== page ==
Dominik Honnef

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What's happening in Go tip (2013-09-13)

This week we’ll concentrate on changes to go vet and gofmt, two important parts of Go’s tooling, as well as some changes to cgo, some of which are especially important to users of OS X.

What’s happening

Improved go vet

Relevant CLs: CL 12936046, CL 12811043, CL 10895043, CL 13102043, CL 10409047

A number of changes make go vet even more useful for checking the correctness of your code:

go vet will now warn about recursive Stringer implementations. A common mistake is writing code like the following:

func (t T) String() string {
  return fmt.Sprintf("%v", t)

This will lead to infinite recursion because the %v verb will also use the String() method of T. go vet now correctly warns about this.

Another printf-related improvement is the detection of redundant calls to String() and Error(). Given a type T that implements the Stringer interface and a value t of type T, the following call to String() is redundant:

fmt.Fprintf("%s", t.String())

go vet will now suggest that this method call is redundant, because fmt will already call it for us. The same applies to Error().

One last printf-related improvement is improved checking of types for various verbs.

  1. %b will no longer allow complex numbers, while %e, %f and %g do.

  2. %p will only accept types that actually represent pointers (maps, channels, slices, unsafe.Pointer and functions/methods.)

  3. %s will allow []byte in addition to string.

  4. Matching is recursive, which means that map[K]V and []T will be allowed if the verb matches K, V and T. That is, go vet will for example not complain about

     fmt.Printf("%d", []int{1, 2, 3})

The next change has nothing to do with printf, but function comparison. In Go, functions and methods can be compared against nil (with == and !=). This check, however, only makes sense when using variables; named functions and methods will never be nil. More importantly, Go 1.1 added method values, which can lead to code like the following, which will compile but not do what you intended:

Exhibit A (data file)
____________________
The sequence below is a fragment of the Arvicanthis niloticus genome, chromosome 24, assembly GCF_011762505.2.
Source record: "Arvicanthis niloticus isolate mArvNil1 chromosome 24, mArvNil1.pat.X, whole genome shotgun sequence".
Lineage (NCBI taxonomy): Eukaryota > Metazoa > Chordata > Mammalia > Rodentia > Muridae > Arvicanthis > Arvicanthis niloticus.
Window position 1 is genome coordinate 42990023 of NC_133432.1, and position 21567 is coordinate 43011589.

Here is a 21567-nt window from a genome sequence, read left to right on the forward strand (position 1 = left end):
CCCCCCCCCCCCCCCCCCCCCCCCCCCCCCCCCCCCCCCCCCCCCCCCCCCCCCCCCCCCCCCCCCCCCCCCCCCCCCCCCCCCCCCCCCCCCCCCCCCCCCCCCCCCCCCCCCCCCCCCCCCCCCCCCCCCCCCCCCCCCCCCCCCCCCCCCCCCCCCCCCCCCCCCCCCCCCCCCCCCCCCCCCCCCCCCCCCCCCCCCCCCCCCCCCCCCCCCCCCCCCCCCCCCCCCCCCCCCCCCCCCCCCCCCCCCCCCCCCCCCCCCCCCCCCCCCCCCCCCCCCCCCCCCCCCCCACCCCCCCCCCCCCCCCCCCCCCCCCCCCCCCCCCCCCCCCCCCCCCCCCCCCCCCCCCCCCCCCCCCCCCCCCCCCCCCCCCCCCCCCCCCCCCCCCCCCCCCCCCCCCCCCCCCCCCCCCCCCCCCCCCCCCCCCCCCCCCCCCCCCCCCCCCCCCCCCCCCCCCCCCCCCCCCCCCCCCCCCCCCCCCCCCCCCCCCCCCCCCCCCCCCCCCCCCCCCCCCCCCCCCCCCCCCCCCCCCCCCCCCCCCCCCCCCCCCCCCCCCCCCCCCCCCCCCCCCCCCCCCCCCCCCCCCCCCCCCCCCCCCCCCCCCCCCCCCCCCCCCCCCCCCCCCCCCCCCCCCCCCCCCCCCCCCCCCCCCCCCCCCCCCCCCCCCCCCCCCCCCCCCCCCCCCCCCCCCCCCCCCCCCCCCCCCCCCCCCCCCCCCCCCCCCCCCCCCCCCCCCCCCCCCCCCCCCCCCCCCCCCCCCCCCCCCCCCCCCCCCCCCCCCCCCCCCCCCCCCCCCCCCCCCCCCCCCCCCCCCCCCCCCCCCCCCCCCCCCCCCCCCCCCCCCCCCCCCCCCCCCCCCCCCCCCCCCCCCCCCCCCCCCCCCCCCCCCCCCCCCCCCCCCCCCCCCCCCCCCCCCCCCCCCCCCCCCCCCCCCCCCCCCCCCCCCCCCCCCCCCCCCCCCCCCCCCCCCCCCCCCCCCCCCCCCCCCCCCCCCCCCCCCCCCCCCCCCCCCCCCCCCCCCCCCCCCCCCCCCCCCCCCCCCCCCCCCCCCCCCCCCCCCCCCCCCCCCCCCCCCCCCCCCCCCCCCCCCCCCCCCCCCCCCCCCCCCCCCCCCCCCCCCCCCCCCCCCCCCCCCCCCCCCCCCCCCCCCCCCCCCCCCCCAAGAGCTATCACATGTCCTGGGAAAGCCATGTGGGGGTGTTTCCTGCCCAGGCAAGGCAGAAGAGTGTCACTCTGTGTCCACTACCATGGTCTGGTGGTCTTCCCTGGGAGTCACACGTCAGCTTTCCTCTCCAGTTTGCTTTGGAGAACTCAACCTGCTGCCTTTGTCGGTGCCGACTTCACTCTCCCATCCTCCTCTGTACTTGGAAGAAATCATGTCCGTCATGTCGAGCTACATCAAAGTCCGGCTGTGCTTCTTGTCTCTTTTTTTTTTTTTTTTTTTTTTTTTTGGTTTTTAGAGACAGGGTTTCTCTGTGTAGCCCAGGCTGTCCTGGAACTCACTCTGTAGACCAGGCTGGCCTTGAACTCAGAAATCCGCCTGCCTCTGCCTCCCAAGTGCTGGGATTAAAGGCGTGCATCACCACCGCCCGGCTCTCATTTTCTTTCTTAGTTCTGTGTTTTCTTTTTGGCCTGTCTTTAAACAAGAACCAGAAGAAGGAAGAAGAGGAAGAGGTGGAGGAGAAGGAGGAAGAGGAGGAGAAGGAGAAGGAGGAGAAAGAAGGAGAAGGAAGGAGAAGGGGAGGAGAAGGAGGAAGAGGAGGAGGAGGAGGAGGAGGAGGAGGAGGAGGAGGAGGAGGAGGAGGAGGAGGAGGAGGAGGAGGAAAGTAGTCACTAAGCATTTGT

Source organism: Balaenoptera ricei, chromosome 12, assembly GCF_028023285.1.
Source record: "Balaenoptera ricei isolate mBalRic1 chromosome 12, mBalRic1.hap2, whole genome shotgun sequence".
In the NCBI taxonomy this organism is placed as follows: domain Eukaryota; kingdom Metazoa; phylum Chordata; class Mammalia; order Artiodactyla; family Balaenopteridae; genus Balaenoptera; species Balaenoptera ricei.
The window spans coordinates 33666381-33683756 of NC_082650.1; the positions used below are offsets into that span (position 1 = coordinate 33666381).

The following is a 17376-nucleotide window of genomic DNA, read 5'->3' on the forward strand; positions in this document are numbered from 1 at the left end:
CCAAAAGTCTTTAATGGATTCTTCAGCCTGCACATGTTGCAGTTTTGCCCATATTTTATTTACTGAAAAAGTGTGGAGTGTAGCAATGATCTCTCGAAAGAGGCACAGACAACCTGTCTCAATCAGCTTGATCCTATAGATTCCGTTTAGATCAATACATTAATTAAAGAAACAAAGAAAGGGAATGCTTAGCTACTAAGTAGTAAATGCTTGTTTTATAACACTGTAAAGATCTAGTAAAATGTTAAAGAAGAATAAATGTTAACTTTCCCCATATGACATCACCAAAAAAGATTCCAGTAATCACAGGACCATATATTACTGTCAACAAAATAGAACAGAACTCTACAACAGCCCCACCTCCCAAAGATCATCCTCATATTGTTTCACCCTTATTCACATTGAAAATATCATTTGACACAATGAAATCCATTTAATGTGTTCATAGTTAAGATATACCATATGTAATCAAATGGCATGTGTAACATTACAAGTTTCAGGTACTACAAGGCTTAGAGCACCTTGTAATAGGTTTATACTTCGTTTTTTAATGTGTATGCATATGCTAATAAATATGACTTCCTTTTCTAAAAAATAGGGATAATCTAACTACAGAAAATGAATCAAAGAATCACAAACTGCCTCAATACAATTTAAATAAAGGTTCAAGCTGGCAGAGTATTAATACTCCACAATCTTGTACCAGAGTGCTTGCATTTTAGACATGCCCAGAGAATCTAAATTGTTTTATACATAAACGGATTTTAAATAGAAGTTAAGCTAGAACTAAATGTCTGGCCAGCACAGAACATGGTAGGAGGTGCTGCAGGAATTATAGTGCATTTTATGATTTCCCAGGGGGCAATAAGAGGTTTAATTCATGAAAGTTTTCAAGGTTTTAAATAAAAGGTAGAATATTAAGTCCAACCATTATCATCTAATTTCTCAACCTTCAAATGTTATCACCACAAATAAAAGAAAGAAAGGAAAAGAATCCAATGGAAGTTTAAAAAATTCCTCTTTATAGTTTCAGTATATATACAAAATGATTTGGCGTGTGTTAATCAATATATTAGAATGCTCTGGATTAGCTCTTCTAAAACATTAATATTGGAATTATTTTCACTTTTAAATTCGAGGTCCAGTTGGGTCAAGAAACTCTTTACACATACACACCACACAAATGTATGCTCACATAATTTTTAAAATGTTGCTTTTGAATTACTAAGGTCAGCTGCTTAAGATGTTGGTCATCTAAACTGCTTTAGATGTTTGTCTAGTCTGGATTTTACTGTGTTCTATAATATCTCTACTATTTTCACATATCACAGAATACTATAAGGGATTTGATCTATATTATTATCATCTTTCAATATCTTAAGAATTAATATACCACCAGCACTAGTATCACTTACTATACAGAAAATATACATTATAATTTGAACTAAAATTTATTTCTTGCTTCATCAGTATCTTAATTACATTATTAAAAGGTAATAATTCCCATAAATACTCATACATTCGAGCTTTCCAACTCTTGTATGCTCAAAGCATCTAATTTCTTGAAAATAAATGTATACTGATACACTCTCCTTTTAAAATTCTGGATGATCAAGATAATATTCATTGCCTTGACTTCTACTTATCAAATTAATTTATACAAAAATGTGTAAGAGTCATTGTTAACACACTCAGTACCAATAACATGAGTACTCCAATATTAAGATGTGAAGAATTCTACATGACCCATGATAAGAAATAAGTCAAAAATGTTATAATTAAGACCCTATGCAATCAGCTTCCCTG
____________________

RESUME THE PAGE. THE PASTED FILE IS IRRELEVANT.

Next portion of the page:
if t.SomeMethod != nil {
  // ...

We wanted to compare the return value of SomeMethod() with nil, but we forgot the parentheses. This way, the check will always evaluate to true. go vet will now warn about this kind of pointless comparison.

The last go vet change is about shadowing. One particularly nasty class of programmer mistakes in Go is unintentional shadowing of variables, especially in combination with the := operator.

A new, optional, module that will check for probably unintentional shadowing has been added. It is still considered an experimental feature and too noisy, which is why it needs to be enabled explicitly, by using go tool vet -shadow *.go.

An overview of all kinds of shadowing it does and does not warn about can be found in the included test data. Many of these errors are of stylistic nature to avoid programmer confusion and do not actually affect the program, but that isn’t unusual, go vet is often about good style as well as correctness.

Improved gofmt

Relevant Cls: CL 12837044

CL 12837044 improves gofmt’s handling of import statements. For one, it improves sorting of imports to also consider import name and comment, in addition to the import path. The major improvement, however, is the automatic removal of duplicate imports.

Given the following file

package main

import (

func main() { fmt.Println("test") }

gofmt will remove the duplicate fmt import and only leave one of them. This is especially interesting when using editors that allow adding imports via a menu or keypress (for example go-mode in Emacs with C-c C-a) because now you can blindly add an import when you think you need it, without having to make sure that the import didn’t exist already¹.

gofmt will make sure to always delete the right entries. Imports must have identical or no import names to be checked for duplicates, and only imports with no attached comments will be removed.


import (
  "fmt" // bar
  "fmt" // foo

  a "foo"
  b "foo"
  b "foo"

gofmt will only delete the duplicate b "foo" import and leave the rest alone.

¹: The Go compiler refuses to compile a program with duplicate imports.

Changes to cgo

Relevant CLs: CL 12350044, CL 13413047

An obvious trend in OS X is the preference of clang over gcc, to the point that Xcode 5 comes with a gcc that symlinks to clang. Because of that, cgo will use clang instead of gcc on OS X 10.8 and later.

The move to clang also requires Go to provide its own wrapper for C.malloc because malloc on OS X 10.9 is defined as taking a ulong instead of a size_t – a change that doesn’t matter to C in this case, but does matter to Go because of a stricter type system. A side-effect of this wrapper is that it implements a feature asked for in Issue 3403: Crashing if C.malloc (and by extension C.CString) cannot allocate memory instead of returning nil.

And in case it wasn’t clear enough: If you’re using OS X 10.9 / Xcode 5, you do need Go tip or cgo will not work.